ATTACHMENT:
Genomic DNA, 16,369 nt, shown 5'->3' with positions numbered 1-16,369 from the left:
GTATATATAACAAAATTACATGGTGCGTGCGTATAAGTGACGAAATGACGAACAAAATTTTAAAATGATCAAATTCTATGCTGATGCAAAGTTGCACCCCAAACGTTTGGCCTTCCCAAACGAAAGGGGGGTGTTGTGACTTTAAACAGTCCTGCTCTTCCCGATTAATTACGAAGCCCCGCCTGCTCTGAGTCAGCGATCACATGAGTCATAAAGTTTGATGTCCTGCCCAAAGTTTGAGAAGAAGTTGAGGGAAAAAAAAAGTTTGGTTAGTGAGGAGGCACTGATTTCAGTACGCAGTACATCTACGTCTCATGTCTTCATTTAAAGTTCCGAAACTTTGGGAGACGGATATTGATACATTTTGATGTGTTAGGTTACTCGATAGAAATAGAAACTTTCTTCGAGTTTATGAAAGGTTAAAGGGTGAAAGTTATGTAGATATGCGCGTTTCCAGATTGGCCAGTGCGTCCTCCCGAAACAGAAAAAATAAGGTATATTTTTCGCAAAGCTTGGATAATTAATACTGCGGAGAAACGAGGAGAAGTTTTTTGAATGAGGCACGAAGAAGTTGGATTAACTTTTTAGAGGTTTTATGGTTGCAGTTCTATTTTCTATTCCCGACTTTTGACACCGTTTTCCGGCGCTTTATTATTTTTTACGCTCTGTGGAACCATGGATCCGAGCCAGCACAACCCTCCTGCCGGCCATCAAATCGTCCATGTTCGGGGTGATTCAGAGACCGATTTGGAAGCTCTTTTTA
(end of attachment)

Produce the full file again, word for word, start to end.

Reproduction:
Genomic DNA, 16,369 nt, shown 5'->3' with positions numbered 1-16,369 from the left:
GTATATATAACAAAATTACATGGTGCGTGCGTATAAGTGACGAAATGACGAACAAAATTTTAAAATGATCAAATTCTATGCTGATGCAAAGTTGCACCCCAAACGTTTGGCCTTCCCAAACGAAAGGGGGGTGTTGTGACTTTAAACAGTCCTGCTCTTCCCGATTAATTACGAAGCCCCGCCTGCTCTGAGTCAGCGATCACATGAGTCATAAAGTTTGATGTCCTGCCCAAAGTTTGAGAAGAAGTTGAGGGAAAAAAAAAGTTTGGTTAGTGAGGAGGCACTGATTTCAGTACGCAGTACATCTACGTCTCATGTCTTCATTTAAAGTTCCGAAACTTTGGGAGACGGATATTGATACATTTTGATGTGTTAGGTTACTCGATAGAAATAGAAACTTTCTTCGAGTTTATGAAAGGTTAAAGGGTGAAAGTTATGTAGATATGCGCGTTTCCAGATTGGCCAGTGCGTCCTCCCGAAACAGAAAAAATAAGGTATATTTTTCGCAAAGCTTGGATAATTAATACTGCGGAGAAACGAGGAGAAGTTTTTTGAATGAGGCACGAAGAAGTTGGATTAACTTTTTAGAGGTTTTATGGTTGCAGTTCTATTTTCTATTCCCGACTTTTGACACCGTTTTCCGGCGCTTTATTATTTTTTACGCTCTGTGGAACCATGGATCCGAGCCAGCACAACCCTCCTGCCGGCCATCAAATCGTCCATGTTCGGGGTGATTCAGAGACCGATTTGGAAGCTCTTTTTA